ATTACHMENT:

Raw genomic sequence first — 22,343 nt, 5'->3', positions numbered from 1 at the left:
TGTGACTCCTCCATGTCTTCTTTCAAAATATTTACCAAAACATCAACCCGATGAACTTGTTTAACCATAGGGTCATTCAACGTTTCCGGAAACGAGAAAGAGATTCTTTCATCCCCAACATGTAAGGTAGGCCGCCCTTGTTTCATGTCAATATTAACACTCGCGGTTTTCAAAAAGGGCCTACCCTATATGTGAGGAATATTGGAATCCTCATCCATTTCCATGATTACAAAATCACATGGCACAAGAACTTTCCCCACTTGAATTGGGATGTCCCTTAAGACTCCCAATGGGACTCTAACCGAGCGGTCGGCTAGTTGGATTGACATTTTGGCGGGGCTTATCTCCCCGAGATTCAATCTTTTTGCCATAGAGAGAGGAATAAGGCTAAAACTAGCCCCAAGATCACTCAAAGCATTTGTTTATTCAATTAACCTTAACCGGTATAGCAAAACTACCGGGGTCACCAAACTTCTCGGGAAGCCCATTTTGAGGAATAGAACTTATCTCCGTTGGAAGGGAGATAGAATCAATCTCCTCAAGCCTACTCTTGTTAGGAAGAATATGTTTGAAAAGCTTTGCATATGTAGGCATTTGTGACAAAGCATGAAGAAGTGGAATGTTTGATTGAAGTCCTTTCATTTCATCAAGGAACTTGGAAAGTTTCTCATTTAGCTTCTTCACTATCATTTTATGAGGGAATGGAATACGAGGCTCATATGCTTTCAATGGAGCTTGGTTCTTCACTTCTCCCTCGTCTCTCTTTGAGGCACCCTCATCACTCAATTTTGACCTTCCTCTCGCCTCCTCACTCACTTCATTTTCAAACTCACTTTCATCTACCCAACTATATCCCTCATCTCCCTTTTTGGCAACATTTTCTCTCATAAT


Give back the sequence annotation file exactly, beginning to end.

Raw genomic sequence first — 22,343 nt, 5'->3', positions numbered from 1 at the left:
TGTGACTCCTCCATGTCTTCTTTCAAAATATTTACCAAAACATCAACCCGATGAACTTGTTTAACCATAGGGTCATTCAACGTTTCCGGAAACGAGAAAGAGATTCTTTCATCCCCAACATGTAAGGTAGGCCGCCCTTGTTTCATGTCAATATTAACACTCGCGGTTTTCAAAAAGGGCCTACCCTATATGTGAGGAATATTGGAATCCTCATCCATTTCCATGATTACAAAATCACATGGCACAAGAACTTTCCCCACTTGAATTGGGATGTCCCTTAAGACTCCCAATGGGACTCTAACCGAGCGGTCGGCTAGTTGGATTGACATTTTGGCGGGGCTTATCTCCCCGAGATTCAATCTTTTTGCCATAGAGAGAGGAATAAGGCTAAAACTAGCCCCAAGATCACTCAAAGCATTTGTTTATTCAATTAACCTTAACCGGTATAGCAAAACTACCGGGGTCACCAAACTTCTCGGGAAGCCCATTTTGAGGAATAGAACTTATCTCCGTTGGAAGGGAGATAGAATCAATCTCCTCAAGCCTACTCTTGTTAGGAAGAATATGTTTGAAAAGCTTTGCATATGTAGGCATTTGTGACAAAGCATGAAGAAGTGGAATGTTTGATTGAAGTCCTTTCATTTCATCAAGGAACTTGGAAAGTTTCTCATTTAGCTTCTTCACTATCATTTTATGAGGGAATGGAATACGAGGCTCATATGCTTTCAATGGAGCTTGGTTCTTCACTTCTCCCTCGTCTCTCTTTGAGGCACCCTCATCACTCAATTTTGACCTTCCTCTCGCCTCCTCACTCACTTCATTTTCAAACTCACTTTCATCTACCCAACTATATCCCTCATCTCCCTTTTTGGCAACATTTTCTCTCATAAT